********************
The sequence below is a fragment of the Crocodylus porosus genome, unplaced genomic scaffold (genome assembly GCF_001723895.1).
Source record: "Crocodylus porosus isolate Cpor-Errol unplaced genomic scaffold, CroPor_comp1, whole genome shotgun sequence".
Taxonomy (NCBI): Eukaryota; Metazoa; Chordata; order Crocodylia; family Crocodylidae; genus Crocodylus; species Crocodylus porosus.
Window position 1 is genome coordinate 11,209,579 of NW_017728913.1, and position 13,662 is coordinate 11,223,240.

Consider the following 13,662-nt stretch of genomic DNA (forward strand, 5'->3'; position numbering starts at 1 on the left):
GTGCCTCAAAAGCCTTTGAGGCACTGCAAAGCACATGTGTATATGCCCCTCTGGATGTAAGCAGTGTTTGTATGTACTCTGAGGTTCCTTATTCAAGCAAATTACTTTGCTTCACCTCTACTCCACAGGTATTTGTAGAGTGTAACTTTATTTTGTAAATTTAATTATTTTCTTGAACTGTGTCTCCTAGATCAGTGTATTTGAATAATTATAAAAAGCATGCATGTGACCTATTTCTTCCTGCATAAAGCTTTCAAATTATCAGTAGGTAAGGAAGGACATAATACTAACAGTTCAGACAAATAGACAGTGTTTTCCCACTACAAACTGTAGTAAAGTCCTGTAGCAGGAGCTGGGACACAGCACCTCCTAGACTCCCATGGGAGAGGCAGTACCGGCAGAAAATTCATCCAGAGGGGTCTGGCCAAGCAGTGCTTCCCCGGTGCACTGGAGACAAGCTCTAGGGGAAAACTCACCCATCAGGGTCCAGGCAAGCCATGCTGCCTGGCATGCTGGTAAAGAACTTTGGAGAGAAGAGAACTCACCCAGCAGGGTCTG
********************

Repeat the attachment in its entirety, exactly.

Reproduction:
The sequence below is a fragment of the Crocodylus porosus genome, unplaced genomic scaffold (genome assembly GCF_001723895.1).
Source record: "Crocodylus porosus isolate Cpor-Errol unplaced genomic scaffold, CroPor_comp1, whole genome shotgun sequence".
Taxonomy (NCBI): Eukaryota; Metazoa; Chordata; order Crocodylia; family Crocodylidae; genus Crocodylus; species Crocodylus porosus.
Window position 1 is genome coordinate 11,209,579 of NW_017728913.1, and position 13,662 is coordinate 11,223,240.

Consider the following 13,662-nt stretch of genomic DNA (forward strand, 5'->3'; position numbering starts at 1 on the left):
GTGCCTCAAAAGCCTTTGAGGCACTGCAAAGCACATGTGTATATGCCCCTCTGGATGTAAGCAGTGTTTGTATGTACTCTGAGGTTCCTTATTCAAGCAAATTACTTTGCTTCACCTCTACTCCACAGGTATTTGTAGAGTGTAACTTTATTTTGTAAATTTAATTATTTTCTTGAACTGTGTCTCCTAGATCAGTGTATTTGAATAATTATAAAAAGCATGCATGTGACCTATTTCTTCCTGCATAAAGCTTTCAAATTATCAGTAGGTAAGGAAGGACATAATACTAACAGTTCAGACAAATAGACAGTGTTTTCCCACTACAAACTGTAGTAAAGTCCTGTAGCAGGAGCTGGGACACAGCACCTCCTAGACTCCCATGGGAGAGGCAGTACCGGCAGAAAATTCATCCAGAGGGGTCTGGCCAAGCAGTGCTTCCCCGGTGCACTGGAGACAAGCTCTAGGGGAAAACTCACCCATCAGGGTCCAGGCAAGCCATGCTGCCTGGCATGCTGGTAAAGAACTTTGGAGAGAAGAGAACTCACCCAGCAGGGTCTG